This is Dickon's fifth blog entry for the 2007 production of Othello in which he discusses stage work and costume in the production.
Transcript of Podcast
Lodovico didn’t settle quite as much at the end of last week as I would have liked. We have started to work on the stage, and I think that Lodovico will develop in the first two weeks of the previews. Those first few performances will be very important – just playing the space is a great challenge. It is so different to the rehearsal room, obviously. Just finding the storytelling is so different from a conventional theatre – a nice black box, lights, you know where the audience are. At the moment we are just finding the play on the stage. It is very liberating to get out of the rehearsal room. For one thing you had had a roof, and suddenly you have glorious blue sky. Also what is great at the Globe is that, during the tech rehearsal, the tours are coming through all the time, so you get a glimpse of audience reaction. They just sit there for a few minutes watching – it is not off putting, though you would think it would be. It is good that the space itself starts to be peopled, so that you have a bit of an idea what it will be like.
The aim for the tech week is to feel comfortable on the stage. We haven’t got lights or massive technical equipment, so we are the tech and the big thing to concentrate on is that we are telling that story in this space. The first few previews will be clearly embracing the storytelling. In the tech it is just seeing whether moves we had in the rehearsal room work on the stage, or do you suddenly find yourself very static with your back to a large section of the auditorium, which doesn’t work. What we are finding out is that diagonals are very strong, that you mustn’t drift on the stage, it is about being direct and dynamic.
The tech is helping us to enhance our storytelling. You have to be brave, you can’t apologise in that space, it needs energy. It is phenomenally different from a conventional theatre. Only one member of the company has worked on that stage before, but we are surrounded by Giles Block and Glynne Wickham who have been associated with most productions here. They are helping is keep the story alive. I’m also remembering things that Patsy Rodenburg told us, taking ideas from above not below, so that the energy has got a good front footed quality about it. It will be a challenge to see how introspective you can be on that stage, how do we find the moments of silence?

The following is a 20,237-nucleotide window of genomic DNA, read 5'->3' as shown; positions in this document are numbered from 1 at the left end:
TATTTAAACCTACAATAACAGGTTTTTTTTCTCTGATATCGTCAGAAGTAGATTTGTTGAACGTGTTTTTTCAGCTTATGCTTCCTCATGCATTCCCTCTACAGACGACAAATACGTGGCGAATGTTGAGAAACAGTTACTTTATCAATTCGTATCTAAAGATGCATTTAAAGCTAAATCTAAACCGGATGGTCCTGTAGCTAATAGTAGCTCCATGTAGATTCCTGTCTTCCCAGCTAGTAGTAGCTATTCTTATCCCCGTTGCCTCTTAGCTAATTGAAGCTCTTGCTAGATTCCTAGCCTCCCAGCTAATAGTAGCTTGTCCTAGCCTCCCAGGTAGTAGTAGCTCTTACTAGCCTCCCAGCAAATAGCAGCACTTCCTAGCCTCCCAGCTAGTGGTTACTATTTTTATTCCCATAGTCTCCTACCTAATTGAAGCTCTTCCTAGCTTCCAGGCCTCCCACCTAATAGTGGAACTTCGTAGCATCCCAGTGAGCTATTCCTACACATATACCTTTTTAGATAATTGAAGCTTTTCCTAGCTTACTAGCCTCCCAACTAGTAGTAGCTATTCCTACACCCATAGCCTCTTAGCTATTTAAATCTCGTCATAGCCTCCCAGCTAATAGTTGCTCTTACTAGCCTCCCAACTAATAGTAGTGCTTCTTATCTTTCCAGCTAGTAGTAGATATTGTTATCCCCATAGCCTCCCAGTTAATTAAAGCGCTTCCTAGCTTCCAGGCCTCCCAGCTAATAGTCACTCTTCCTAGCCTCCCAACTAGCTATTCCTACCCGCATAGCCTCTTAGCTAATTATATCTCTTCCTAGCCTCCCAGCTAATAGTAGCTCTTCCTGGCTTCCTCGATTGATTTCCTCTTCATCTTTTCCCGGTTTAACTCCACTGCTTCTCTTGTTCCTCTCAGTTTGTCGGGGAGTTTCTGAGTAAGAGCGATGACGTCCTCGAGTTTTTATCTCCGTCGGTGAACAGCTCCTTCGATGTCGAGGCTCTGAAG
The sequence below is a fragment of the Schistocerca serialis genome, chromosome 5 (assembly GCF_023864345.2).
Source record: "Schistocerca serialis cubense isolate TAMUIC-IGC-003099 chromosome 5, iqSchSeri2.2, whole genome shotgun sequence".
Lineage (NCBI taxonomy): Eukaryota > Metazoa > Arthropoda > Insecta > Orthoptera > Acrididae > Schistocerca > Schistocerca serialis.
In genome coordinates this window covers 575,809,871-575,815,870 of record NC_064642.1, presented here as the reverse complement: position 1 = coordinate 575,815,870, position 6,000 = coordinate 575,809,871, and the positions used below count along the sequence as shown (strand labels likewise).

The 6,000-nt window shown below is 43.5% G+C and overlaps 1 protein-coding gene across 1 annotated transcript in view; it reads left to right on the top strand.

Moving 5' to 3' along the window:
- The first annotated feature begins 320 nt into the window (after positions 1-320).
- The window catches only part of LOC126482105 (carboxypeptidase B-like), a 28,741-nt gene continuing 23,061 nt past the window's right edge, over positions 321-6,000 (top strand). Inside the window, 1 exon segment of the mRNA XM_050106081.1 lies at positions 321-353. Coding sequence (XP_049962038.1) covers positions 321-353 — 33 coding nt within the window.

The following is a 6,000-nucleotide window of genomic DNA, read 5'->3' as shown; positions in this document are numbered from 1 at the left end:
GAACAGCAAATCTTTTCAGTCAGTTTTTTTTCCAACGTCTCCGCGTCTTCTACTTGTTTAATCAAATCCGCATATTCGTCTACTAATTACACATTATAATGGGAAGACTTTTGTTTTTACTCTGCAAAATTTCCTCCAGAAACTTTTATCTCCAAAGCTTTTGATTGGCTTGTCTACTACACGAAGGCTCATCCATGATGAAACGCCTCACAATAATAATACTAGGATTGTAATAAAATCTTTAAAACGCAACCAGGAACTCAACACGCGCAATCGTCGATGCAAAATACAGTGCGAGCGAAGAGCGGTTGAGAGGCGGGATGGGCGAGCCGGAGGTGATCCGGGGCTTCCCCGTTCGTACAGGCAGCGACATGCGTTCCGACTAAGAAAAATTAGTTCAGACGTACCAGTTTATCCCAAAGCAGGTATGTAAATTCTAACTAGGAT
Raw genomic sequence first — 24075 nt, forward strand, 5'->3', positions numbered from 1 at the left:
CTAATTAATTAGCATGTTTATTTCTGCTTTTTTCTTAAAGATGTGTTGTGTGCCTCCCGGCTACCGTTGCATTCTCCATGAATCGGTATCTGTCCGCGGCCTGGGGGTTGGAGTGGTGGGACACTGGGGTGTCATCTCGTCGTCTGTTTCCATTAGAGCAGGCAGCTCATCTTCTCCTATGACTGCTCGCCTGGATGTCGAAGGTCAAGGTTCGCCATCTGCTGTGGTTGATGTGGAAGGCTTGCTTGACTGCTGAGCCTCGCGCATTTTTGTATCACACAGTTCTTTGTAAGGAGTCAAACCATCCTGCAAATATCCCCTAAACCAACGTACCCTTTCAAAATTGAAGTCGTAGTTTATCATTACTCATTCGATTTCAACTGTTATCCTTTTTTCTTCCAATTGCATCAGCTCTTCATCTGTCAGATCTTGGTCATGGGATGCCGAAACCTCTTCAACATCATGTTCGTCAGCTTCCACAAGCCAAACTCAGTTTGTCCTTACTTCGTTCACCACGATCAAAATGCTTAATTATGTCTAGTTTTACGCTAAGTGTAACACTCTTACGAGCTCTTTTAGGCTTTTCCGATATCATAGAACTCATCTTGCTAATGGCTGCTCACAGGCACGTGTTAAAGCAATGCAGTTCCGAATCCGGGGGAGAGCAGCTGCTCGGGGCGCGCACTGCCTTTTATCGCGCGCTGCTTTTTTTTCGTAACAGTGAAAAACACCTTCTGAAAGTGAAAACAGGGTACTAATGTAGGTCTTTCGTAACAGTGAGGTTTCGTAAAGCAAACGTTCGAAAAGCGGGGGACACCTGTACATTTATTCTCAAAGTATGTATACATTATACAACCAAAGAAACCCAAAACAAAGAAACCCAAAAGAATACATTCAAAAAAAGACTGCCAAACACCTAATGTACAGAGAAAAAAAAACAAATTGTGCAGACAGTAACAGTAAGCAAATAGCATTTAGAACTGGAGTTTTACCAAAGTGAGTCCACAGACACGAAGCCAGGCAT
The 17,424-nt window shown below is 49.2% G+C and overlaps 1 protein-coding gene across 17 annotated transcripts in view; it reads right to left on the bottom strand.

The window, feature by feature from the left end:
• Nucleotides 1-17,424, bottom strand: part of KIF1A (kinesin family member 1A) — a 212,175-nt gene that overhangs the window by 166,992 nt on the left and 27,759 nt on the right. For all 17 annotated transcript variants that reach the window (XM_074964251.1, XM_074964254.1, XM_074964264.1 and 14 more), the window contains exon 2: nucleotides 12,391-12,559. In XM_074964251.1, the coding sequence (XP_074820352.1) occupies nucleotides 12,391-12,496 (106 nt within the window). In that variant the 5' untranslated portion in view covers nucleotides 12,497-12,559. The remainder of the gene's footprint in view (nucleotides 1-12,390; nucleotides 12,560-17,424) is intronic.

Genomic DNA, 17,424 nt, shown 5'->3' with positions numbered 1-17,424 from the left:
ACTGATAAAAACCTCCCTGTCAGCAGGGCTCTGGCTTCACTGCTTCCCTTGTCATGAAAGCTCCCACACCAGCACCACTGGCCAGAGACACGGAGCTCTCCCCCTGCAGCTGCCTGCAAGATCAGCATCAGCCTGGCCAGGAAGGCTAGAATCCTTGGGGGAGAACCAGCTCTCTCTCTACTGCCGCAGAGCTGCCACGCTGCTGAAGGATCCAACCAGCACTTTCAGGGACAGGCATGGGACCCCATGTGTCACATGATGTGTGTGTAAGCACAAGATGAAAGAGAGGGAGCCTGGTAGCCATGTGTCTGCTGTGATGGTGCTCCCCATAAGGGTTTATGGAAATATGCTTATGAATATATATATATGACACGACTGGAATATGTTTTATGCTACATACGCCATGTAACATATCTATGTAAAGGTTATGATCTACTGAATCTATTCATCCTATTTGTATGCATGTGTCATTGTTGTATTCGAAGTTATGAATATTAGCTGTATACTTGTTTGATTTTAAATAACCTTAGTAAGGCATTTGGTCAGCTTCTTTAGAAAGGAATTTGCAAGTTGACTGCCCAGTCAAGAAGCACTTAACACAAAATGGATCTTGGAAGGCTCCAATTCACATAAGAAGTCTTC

One thing I have just mentioned to Wilson is about changing my final entrance, because I feel we are making it too cosy. It seem to me it should be an explosion of authority for the arrest of Othello. Those epic doors at the back of the stage fly open, and the guards come in ahead of Lodovico. I am the power of the state at that point. It should in no way be one man against the world, it should be the whole of Venice which symbolically arrives to take these two.
I have lovely black boots which have been made for me, which are very comfortable indeed – they lace up all the way. I’m very happy with those. Then black stockings, and a black patterned doublet and hose, with a small ruff, and a very nice cloak. It gives a very regal feeling, and really helps my posture. I had a haircut today and the beard has been trimmed, so I’m starting to feel like somebody else, which is useful. I do wear modern underwear underneath it all, but the rest of it is completely authentic, clothes have ties to hold them together, as they would have done, and my boots take forever to put on – a good ten minutes. The attention to detail is fantastic.
These comments are the actor's thoughts or ideas about the part as s/he goes through the rehearsal process – they are simply his/her own interpretations and frequently change as the rehearsal process progresses.